The Kelly Formula, or *Fortune's Formula*, was originally developed for applications where the time value of money was not a consideration, such as horse racing. I'm encountering problems in CASTrader where the time horizon of the "bet" is significant. If you happen to use the Kelly Formula in prediction markets (i.e. - event derivatives markets) with events having long time horizons, then you probably need to adjust the Kelly Formula. **The caveat here is that without numerous repeated applications, the Kelly Formula can be ****hazardous to your wealth**. CASTrader will have diverse set of multiple thousands of traders applying the formula, this is less of an issue. After searching around, I found nothing that deals with a Discounted Kelly Formula, so I thought I'd derive it. Recall from before that the Kelly Formula is:

fraction of bankroll to bet = f = edge / odds = (W*o-L) / o

where:

W = Actual probability of winning

L = Actual probability of losing = 1 - W

o = posted odds

Note that for 5:1 odds, o would be 5, and for 3:2 odds (1.5:1), o would be 1.5. Recall also that the way say 4:1 odds work, if you bet $1 and win, you get $4 back plus your original bet. The house or market usually gets your $1 bet up front, and pays you the $5 back if and when you win and nothing if you lose. *[Confused? Ask Dr. Math]* What if the bet doesn't pay off for several years? Enter Present Value (PV). The posted odds are illusory, because they are mixing a future payoff worth less than it appears with a bet in the present. We need to adjust the odds, and at the risk of making up a new term:

Time value adjusted odds = Present Odds = PO = PV(o+1) - 1

In other words, the Present Odds are the Present Value of the future payoff (o+1) minus 1 to convert back to odds. Thus, the **Discounted Kelly Formula** becomes:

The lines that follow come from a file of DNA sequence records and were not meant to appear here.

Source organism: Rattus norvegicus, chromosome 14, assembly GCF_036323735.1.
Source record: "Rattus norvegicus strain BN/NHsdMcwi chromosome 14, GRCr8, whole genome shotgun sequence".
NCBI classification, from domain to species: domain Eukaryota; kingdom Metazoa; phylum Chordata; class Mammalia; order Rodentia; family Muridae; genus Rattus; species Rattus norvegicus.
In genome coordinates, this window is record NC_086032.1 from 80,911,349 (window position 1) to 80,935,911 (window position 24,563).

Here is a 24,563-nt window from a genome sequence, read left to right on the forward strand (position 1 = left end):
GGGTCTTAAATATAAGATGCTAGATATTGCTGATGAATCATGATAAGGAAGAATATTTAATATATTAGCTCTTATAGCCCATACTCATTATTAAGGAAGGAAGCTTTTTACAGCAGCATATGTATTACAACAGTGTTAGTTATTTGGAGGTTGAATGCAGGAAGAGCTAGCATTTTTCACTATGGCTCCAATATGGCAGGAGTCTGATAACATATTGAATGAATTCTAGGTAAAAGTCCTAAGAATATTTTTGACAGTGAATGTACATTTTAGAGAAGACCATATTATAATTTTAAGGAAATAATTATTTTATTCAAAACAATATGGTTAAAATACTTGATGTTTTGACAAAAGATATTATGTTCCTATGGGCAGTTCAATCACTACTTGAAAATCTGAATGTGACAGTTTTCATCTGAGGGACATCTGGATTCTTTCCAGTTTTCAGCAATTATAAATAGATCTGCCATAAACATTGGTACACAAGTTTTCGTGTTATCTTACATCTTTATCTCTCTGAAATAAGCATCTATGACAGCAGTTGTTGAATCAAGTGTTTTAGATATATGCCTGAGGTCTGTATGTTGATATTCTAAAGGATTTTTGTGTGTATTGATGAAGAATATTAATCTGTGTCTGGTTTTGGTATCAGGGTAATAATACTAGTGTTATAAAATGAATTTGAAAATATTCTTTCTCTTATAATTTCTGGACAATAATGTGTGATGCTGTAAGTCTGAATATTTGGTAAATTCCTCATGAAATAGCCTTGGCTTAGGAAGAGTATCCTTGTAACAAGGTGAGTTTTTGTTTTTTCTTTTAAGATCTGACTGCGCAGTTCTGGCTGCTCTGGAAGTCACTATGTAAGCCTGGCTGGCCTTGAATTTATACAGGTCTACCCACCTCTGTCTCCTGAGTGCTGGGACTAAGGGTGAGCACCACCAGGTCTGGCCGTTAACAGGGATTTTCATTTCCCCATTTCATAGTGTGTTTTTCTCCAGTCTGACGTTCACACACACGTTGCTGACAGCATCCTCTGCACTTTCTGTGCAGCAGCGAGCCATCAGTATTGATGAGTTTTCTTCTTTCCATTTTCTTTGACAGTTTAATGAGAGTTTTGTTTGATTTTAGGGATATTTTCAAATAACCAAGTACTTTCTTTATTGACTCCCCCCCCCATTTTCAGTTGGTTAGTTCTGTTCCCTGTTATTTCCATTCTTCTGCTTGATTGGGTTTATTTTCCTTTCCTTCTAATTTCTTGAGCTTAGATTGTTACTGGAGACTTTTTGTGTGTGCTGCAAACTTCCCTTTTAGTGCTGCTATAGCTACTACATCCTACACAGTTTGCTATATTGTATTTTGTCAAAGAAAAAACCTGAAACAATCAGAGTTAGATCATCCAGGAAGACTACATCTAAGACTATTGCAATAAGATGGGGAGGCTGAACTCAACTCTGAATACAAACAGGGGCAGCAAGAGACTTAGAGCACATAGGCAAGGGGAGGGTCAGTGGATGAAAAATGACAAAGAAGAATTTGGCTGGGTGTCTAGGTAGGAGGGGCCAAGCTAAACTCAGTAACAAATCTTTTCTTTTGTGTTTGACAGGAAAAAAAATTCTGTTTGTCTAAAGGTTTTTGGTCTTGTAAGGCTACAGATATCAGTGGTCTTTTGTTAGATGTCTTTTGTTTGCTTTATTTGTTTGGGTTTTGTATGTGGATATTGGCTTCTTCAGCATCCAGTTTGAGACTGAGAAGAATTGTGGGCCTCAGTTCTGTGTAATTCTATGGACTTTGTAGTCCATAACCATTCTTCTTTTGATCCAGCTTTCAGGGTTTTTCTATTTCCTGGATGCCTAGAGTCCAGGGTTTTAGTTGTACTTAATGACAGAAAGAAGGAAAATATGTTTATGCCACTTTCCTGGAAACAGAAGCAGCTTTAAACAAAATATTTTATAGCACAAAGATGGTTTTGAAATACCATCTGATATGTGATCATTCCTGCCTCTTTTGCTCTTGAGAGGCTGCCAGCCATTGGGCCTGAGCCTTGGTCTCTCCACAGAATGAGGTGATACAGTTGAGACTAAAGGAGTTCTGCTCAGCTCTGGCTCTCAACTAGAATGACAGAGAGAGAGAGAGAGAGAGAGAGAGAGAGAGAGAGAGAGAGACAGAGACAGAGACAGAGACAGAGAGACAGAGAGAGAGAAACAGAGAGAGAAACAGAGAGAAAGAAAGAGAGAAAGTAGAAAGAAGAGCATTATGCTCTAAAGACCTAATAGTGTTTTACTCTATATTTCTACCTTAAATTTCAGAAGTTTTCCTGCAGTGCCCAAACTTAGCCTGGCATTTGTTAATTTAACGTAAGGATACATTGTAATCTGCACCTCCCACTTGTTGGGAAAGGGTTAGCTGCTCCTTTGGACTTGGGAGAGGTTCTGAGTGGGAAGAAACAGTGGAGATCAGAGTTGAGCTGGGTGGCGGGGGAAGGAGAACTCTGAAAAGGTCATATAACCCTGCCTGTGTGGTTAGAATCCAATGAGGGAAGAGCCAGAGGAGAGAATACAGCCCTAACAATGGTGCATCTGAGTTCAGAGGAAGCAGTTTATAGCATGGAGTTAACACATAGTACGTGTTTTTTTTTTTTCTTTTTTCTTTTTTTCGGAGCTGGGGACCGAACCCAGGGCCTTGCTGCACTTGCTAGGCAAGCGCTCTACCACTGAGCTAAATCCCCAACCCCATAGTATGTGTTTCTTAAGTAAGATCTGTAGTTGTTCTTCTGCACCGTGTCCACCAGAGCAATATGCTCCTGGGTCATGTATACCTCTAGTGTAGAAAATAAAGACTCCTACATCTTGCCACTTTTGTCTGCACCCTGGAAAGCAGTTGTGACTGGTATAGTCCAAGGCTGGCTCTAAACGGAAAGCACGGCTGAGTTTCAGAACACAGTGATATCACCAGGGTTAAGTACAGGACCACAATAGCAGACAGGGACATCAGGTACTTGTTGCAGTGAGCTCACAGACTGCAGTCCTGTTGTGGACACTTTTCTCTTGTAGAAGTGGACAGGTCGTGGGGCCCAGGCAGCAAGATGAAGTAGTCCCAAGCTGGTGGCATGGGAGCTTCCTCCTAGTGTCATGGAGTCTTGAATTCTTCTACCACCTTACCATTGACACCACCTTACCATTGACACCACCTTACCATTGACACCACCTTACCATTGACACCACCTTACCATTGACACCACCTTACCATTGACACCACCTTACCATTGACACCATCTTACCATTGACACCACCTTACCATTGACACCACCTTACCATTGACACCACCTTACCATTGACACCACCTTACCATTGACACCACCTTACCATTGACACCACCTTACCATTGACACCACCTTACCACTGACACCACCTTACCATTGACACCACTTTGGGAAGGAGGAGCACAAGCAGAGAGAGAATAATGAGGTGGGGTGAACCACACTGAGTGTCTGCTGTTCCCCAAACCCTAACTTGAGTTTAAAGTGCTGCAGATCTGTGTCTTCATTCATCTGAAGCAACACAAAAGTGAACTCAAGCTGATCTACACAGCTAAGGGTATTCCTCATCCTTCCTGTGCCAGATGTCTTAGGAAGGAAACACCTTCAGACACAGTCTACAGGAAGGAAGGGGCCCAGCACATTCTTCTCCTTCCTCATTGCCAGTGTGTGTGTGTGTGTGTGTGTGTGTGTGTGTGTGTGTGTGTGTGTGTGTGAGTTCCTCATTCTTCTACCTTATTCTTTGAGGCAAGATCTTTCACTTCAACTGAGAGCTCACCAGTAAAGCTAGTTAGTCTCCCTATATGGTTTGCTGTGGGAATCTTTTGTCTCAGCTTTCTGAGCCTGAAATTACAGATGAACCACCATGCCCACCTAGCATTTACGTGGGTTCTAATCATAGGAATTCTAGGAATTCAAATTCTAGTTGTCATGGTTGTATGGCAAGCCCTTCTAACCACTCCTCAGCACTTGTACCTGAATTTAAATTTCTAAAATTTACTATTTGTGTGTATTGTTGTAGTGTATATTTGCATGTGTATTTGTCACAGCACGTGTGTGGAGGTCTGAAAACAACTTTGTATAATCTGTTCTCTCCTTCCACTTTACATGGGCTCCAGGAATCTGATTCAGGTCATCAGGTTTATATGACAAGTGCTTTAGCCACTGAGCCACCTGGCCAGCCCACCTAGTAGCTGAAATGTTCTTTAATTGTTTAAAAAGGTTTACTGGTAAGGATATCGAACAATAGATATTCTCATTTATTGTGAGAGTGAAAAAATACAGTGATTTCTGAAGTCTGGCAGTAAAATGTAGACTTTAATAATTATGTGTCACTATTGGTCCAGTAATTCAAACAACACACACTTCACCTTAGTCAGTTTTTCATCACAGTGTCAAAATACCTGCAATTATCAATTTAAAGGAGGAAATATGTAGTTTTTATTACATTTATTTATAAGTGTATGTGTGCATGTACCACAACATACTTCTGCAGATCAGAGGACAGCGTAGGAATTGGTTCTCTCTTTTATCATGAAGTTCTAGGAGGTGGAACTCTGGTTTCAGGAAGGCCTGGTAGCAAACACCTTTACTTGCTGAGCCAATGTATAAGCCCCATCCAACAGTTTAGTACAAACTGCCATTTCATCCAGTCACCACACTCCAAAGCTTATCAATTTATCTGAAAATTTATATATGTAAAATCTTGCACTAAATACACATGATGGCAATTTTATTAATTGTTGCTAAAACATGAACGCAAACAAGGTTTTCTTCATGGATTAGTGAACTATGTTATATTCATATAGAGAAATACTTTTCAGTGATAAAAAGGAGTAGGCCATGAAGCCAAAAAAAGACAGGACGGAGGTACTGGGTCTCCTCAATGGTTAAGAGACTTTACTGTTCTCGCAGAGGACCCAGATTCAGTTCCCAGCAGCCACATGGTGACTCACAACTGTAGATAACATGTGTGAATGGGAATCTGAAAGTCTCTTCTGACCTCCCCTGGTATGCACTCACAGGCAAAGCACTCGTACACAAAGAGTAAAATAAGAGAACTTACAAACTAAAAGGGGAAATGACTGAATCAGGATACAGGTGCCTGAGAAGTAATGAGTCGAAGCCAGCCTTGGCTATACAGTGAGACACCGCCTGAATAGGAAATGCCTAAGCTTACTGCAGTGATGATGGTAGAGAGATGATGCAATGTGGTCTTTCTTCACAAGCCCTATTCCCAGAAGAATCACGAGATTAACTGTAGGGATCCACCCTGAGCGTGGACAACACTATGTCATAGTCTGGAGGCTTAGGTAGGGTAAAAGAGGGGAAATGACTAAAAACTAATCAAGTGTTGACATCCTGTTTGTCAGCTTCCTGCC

fraction of bankroll to bet = f = discounted edge / discounted odds = (W*PO-L) / PO

Present value can be tailored to virtually any payoff scheme, but for the simple case of one payoff in the future:

PO = PV(o+1) - 1 = (o+1)/((1+dr)^n) - 1 where: dr = discount rate; n=number of compounding periods

**Example***.* Using the horse racing example from before: posted odds = 5:1, but you think the horse has a 1/3 chance of winning. the only difference is, this race takes place 2 years in the future, and you expect you could make 6% in alternative investments each year (one possible measure of your discount rate). Thus:

PO = (5+1)/((1+.06)^2) - 1 = 4.34; and the Discounted Kelly Formula is:

f = (W*PO-L) / PO = ((1/3)*4.34 - 2/3) / 4.34 = 0.1797

Compare this with the Kelly Fraction (f) = 0.2 we calculated before. All other things equal, the Discounted Kelly Formula says you should bet less the more distant the future payoff is, which makes sense. It just so happens in this case that if the race were 12 years or more in the future, Kelly would say not to bet at all, because after discounting the odds, you have no edge left.

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